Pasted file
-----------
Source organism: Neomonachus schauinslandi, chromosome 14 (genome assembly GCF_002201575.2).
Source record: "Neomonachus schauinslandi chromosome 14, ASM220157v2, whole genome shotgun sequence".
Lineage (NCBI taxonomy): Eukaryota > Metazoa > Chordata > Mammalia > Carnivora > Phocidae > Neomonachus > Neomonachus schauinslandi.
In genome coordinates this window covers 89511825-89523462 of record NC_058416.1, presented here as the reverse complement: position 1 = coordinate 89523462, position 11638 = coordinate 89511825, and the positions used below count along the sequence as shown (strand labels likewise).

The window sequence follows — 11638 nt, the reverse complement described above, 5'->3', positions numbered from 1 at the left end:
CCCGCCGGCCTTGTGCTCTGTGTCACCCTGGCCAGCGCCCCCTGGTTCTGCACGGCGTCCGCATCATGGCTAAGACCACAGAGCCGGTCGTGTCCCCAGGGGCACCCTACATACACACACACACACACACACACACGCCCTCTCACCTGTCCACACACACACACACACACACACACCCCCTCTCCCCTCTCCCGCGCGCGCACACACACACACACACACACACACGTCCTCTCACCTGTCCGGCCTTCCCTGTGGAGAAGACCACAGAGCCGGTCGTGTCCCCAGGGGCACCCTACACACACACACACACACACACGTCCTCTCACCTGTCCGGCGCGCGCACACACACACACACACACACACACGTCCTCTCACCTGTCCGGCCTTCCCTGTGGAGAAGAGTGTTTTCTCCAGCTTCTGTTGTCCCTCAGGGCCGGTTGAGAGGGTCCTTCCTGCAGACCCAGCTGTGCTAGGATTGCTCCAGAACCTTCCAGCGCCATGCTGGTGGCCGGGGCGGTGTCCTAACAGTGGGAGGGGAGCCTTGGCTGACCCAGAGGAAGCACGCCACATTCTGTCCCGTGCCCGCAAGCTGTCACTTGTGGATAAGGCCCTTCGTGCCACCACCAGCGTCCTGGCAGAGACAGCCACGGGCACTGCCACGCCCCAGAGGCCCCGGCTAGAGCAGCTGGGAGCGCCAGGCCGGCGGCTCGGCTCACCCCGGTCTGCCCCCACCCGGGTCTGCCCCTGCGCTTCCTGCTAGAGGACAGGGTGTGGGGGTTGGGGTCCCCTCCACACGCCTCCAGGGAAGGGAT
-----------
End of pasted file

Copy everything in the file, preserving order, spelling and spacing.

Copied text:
Source organism: Neomonachus schauinslandi, chromosome 14 (genome assembly GCF_002201575.2).
Source record: "Neomonachus schauinslandi chromosome 14, ASM220157v2, whole genome shotgun sequence".
Lineage (NCBI taxonomy): Eukaryota > Metazoa > Chordata > Mammalia > Carnivora > Phocidae > Neomonachus > Neomonachus schauinslandi.
In genome coordinates this window covers 89511825-89523462 of record NC_058416.1, presented here as the reverse complement: position 1 = coordinate 89523462, position 11638 = coordinate 89511825, and the positions used below count along the sequence as shown (strand labels likewise).

The window sequence follows — 11638 nt, the reverse complement described above, 5'->3', positions numbered from 1 at the left end:
CCCGCCGGCCTTGTGCTCTGTGTCACCCTGGCCAGCGCCCCCTGGTTCTGCACGGCGTCCGCATCATGGCTAAGACCACAGAGCCGGTCGTGTCCCCAGGGGCACCCTACATACACACACACACACACACACACACGCCCTCTCACCTGTCCACACACACACACACACACACACACCCCCTCTCCCCTCTCCCGCGCGCGCACACACACACACACACACACACACGTCCTCTCACCTGTCCGGCCTTCCCTGTGGAGAAGACCACAGAGCCGGTCGTGTCCCCAGGGGCACCCTACACACACACACACACACACACGTCCTCTCACCTGTCCGGCGCGCGCACACACACACACACACACACACACGTCCTCTCACCTGTCCGGCCTTCCCTGTGGAGAAGAGTGTTTTCTCCAGCTTCTGTTGTCCCTCAGGGCCGGTTGAGAGGGTCCTTCCTGCAGACCCAGCTGTGCTAGGATTGCTCCAGAACCTTCCAGCGCCATGCTGGTGGCCGGGGCGGTGTCCTAACAGTGGGAGGGGAGCCTTGGCTGACCCAGAGGAAGCACGCCACATTCTGTCCCGTGCCCGCAAGCTGTCACTTGTGGATAAGGCCCTTCGTGCCACCACCAGCGTCCTGGCAGAGACAGCCACGGGCACTGCCACGCCCCAGAGGCCCCGGCTAGAGCAGCTGGGAGCGCCAGGCCGGCGGCTCGGCTCACCCCGGTCTGCCCCCACCCGGGTCTGCCCCTGCGCTTCCTGCTAGAGGACAGGGTGTGGGGGTTGGGGTCCCCTCCACACGCCTCCAGGGAAGGGAT